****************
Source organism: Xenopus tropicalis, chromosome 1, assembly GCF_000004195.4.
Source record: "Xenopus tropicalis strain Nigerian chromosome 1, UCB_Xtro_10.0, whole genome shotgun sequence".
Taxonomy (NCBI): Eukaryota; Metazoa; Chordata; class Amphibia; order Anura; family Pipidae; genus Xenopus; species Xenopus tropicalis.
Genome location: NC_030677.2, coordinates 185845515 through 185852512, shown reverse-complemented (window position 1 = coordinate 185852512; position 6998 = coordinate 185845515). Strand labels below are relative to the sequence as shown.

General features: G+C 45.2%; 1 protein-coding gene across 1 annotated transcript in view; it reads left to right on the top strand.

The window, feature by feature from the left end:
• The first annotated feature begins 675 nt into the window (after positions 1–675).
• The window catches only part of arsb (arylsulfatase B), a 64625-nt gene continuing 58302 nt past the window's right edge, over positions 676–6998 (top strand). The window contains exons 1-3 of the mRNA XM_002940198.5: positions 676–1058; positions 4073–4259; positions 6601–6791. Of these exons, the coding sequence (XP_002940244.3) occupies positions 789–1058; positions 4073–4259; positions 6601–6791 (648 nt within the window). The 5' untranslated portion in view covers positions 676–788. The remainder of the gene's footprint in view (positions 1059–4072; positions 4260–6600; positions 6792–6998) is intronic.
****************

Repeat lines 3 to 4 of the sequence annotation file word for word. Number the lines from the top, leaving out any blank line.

Taxonomy (NCBI): Eukaryota; Metazoa; Chordata; class Amphibia; order Anura; family Pipidae; genus Xenopus; species Xenopus tropicalis.
Genome location: NC_030677.2, coordinates 185845515 through 185852512, shown reverse-complemented (window position 1 = coordinate 185852512; position 6998 = coordinate 185845515). Strand labels below are relative to the sequence as shown.